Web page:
The high cost of GP visits and long wait times are pushing many hospital emergency departments to breaking point, the senior doctors union is warning.
Hawke’s Bay Hospital has been using medical and surgical day beds to cope with the overflow of ED patients; staff at Palmerston North Hospital have run out of corridor space to treat patients, and EDs at Dunedin and Whangārei Hospitals regularly run over capacity.
Waikato and Lakes DHBs have also issued warnings citing pressure on emergency departments.
Association of Salaried Medical Specialists executive director Sarah Dalton said while there were fewer respiratory illnesses this year, hospitals were still seeing “winter numbers” and there was no sign of the usual “pre-Christmas slump”.
“They should have closed off their winter beds by now but in places like Rotorua, they’re being kept open. In some hospitals, there has even been talk of cutting elective beds to manage the situation, which is not an ok solution.
“Emergency medicine specialists are at their wits’ end, saying they just can’t do any more with the resources they have.”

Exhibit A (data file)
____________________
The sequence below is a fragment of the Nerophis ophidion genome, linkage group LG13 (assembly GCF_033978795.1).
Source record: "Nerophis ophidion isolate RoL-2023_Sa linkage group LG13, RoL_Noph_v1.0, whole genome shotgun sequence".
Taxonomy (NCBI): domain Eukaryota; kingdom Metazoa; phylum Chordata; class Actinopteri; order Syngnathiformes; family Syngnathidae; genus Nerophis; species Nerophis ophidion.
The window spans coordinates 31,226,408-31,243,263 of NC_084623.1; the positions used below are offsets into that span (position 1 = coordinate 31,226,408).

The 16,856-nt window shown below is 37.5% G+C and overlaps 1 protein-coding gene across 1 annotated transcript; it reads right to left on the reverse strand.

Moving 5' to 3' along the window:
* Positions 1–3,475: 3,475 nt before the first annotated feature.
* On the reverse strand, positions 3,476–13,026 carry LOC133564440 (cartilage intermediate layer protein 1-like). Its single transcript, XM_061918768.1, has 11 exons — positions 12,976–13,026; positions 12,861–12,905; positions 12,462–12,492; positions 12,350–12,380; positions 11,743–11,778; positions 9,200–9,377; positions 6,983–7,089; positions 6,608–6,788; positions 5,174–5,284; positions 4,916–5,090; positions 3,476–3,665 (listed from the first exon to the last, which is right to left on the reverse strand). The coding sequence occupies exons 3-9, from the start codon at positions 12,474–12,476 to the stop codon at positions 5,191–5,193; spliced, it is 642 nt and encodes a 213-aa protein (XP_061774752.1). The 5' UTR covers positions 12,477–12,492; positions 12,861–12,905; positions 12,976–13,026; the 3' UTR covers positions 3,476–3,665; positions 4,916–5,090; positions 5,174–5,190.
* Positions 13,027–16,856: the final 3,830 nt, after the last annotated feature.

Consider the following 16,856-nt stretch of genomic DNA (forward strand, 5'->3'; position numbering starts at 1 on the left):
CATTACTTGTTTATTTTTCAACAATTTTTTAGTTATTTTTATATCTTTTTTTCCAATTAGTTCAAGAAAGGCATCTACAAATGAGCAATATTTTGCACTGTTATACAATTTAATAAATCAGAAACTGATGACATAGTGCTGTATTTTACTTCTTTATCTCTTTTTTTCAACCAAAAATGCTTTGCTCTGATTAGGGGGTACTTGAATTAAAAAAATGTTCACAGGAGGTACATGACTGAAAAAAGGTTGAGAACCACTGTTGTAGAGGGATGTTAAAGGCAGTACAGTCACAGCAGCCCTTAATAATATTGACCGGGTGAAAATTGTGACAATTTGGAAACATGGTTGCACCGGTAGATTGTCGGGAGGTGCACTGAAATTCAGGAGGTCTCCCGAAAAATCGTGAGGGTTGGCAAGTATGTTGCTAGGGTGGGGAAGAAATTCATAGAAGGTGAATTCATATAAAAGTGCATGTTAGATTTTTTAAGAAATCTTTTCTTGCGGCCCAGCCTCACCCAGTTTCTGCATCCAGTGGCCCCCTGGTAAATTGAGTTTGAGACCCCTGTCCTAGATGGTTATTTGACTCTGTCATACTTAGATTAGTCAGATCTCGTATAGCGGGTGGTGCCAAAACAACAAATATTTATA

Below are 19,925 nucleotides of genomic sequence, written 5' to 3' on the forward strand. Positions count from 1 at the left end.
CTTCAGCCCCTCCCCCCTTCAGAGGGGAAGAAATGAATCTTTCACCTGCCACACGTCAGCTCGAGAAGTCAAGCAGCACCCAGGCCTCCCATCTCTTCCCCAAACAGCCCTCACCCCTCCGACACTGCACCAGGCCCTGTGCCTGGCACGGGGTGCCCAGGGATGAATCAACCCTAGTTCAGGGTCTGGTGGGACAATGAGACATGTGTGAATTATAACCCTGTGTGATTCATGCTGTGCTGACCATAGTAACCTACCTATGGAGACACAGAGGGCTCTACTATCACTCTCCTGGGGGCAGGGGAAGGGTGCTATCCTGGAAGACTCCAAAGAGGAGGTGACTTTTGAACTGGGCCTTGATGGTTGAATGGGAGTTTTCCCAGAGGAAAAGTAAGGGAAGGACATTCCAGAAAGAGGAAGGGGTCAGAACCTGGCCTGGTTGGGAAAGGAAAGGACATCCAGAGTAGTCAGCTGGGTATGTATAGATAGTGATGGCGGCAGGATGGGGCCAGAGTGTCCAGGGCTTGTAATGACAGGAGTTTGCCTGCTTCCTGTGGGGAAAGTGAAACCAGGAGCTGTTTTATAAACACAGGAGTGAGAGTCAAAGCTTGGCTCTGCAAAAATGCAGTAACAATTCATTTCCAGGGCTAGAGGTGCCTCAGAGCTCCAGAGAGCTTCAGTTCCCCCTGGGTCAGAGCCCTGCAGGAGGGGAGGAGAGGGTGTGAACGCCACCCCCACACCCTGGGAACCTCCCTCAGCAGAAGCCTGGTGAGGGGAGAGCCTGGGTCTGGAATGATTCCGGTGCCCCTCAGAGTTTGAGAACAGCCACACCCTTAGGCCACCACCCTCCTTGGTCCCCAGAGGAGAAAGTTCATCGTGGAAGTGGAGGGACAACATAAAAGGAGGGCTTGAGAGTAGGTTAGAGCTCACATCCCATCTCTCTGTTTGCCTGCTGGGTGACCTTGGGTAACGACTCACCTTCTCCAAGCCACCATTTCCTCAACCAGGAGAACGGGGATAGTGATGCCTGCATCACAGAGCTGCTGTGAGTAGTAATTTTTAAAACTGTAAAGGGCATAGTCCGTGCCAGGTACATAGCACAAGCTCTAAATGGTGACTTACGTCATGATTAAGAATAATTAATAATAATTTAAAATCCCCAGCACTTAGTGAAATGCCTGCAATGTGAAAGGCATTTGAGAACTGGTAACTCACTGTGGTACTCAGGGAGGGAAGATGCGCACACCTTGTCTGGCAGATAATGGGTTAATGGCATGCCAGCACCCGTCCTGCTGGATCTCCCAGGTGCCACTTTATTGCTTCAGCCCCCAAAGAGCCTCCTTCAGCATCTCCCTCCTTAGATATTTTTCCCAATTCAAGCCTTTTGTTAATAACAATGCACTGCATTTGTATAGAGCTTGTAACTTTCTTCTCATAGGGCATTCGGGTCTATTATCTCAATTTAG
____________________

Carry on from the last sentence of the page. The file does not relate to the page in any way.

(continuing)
Many patients turning up at emergency departments had put off seeing a GP or getting a prescription filled due to the cost and their condition had deteriorated to the point where they needed emergency treatment.
Others were making the ED their first port of call.
“It’s a clear sign that something is wrong in our health system if people are waiting more than six hours to be seen in the ED,” Dalton said.
The GP shortage, particularly in poorer communities, was fuelling the problem, she said.
“The funding model for primary health, the business model, isn’t working. We need some adequate resourcing.
“Specialists and other ED staff are being stretched to breaking point and are working in highly pressured environments, which are becoming unsafe for them and their patients,” Dalton said.
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